Location: Horticultural Crops ResearchTitle: Variation in disease severity caused by Phytophthora cinnamomi, P. plurivora, and Pythium cryptoirregulare on two rhododendron cultivars
Submitted to: Plant Disease
Publication Type: Peer Reviewed Journal
Publication Acceptance Date: 5/22/2018
Publication Date: 6/1/2018
Citation: Weiland, G.E., Scagel, C.F., Grunwald, N.J., Davis, E.A., Beck, B.R. 2018. Variation in disease severity caused by Phytophthora cinnamomi, P. plurivora, and Pythium cryptoirregulare on two rhododendron cultivars. Plant Disease. https://doi.org/10.1094/PDIS-04-18-0666-RE.
Interpretive Summary: Rhododendrons are an important part of the ornamental nursery industry, but are prone to root rot. Phytophthora cinnamomi, Phytophthora plurivora, and Pythium cryptoirregulare are known to cause root rot, but there are no studies comparing how much disease each pathogen causes in rhododnedron. In this study, three isolates of each pathogen were used to inoculate two rhododendron cultivars, 'Cunningham's White' and 'Yaku Princess' at a low and high inoculum level. Pythium cryptoirregulare caused mild disease while both Phytophthora species caused severe disease. Disease was more severe at the high inoculum level, but there were no differences among isolates within a pathogen species. The cultivar 'Cunningham's White' was more susceptible to P. cinnamomi and P. plurivora than 'Yaku Princess'. Both Phytophthora species were reisolated more often from plants exhibiting symptoms of severe root rot whereas P. cryptoirregulare was reisolated more frequently from visually asymptomatic plants. Results show that both P. cinnamomi and P. plurivora are important pathogens causing severe root rot in rhododendron.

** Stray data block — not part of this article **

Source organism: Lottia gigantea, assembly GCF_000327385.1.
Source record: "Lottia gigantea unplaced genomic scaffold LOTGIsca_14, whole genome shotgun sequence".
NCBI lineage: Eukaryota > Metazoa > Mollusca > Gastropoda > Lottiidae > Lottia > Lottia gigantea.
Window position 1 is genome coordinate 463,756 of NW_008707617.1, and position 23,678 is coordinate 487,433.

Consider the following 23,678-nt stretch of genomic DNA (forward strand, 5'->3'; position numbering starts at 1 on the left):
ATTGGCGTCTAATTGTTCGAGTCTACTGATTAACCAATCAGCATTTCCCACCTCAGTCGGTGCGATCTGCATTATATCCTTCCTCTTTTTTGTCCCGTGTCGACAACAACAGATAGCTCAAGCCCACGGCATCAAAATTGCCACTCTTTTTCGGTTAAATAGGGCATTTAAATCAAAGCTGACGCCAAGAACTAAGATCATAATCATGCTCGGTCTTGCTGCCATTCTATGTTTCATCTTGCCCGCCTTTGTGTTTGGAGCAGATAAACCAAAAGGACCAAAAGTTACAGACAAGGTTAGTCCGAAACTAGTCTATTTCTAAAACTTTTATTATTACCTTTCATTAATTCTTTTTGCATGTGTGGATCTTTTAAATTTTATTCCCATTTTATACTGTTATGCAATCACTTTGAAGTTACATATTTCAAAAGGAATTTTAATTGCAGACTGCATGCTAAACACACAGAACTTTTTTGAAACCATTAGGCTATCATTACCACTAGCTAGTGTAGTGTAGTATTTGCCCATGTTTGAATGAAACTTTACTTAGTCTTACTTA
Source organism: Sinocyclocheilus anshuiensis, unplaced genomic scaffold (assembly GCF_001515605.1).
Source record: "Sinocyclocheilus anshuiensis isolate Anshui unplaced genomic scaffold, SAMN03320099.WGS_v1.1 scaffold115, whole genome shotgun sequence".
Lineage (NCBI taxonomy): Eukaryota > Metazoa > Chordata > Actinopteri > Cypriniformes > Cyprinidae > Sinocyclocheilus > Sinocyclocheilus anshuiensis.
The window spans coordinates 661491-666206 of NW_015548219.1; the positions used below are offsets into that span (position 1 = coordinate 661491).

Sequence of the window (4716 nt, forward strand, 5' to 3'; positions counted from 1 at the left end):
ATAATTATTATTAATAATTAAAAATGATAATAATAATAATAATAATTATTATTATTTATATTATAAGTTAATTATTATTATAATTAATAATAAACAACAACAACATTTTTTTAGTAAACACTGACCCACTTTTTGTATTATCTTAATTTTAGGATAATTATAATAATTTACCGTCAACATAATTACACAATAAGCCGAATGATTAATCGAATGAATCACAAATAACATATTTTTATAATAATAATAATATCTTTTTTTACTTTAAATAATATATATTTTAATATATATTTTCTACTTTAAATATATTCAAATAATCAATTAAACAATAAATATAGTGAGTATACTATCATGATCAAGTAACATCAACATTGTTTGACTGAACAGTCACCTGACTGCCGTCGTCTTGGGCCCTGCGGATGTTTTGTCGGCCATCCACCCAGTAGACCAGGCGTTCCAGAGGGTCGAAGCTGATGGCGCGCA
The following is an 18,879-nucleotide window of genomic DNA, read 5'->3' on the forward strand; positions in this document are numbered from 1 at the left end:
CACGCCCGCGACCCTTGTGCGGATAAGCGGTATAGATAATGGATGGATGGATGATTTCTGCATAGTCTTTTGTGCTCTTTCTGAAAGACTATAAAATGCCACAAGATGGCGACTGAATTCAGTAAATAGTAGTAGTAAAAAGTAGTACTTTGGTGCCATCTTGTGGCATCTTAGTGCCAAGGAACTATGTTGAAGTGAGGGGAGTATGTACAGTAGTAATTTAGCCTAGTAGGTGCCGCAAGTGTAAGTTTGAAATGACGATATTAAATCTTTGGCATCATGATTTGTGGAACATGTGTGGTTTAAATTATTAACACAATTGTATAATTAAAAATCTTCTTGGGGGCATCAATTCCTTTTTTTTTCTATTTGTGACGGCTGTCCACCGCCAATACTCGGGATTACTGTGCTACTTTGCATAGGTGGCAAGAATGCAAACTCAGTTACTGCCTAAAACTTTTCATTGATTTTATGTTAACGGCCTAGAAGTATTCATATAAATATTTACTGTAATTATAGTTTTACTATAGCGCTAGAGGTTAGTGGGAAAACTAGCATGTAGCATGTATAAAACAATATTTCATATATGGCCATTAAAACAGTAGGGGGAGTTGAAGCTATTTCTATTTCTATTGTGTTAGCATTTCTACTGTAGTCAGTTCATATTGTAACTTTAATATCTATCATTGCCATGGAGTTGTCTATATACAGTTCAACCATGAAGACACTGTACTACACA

Technical Abstract: Rhododendrons are an important component of the ornamental nursery industry, but are prone to Phytophthora root rot. Phytophthora root rot is a continuing issue on rhododendrons despite decades of research. Several Phytophthora species are known to cause root rot, but most research has focused on P. cinnamomi and comparative information on pathogenicity is limited for other commonly encountered oomycetes, including Phytophthora plurivora and Pythium cryptoirregulare. In this study, three isolates each of P. cinnamomi, P. plurivora, and P. cryptoirregulare were used to inoculate rhododendron cultivars 'Cunningham's White' and 'Yaku Princess' at two different inoculum levels. All three species caused disease, especially at the higher inoculum level. Phytophthora cinnamomi and P. plurivora were the most aggressive pathogens causing severe root rot, whereas P. cryptoirregulare was a weak pathogen that only caused mild disease. Within each pathogen species, isolate had no influence on disease. Both P. cinnamomi and P. plurivora caused more severe disease on 'Cunningham's White' than on 'Yaku Princess', suggesting that the relative resistance and susceptibility among rhododendron cultivars might be similar for both pathogens. Reisolation of P. cinnamomi and P. plurivora was also greater from plants exhibiting aboveground symptoms of wilting and plant death and belowground symptoms of root rot than from those without symptoms. Results show that both P. cinnamomi and P. plurivora, but not P. cryptoirregulare, are important pathogens causing severe root rot in rhododendron. This study also establishes the risks for disease resulting from low and high levels of inoculum for each pathogen. Further research is needed to evaluate longer term risks associated with low inoculum levels on rhododendron health and to explore whether differences among pathogen species affect disease control.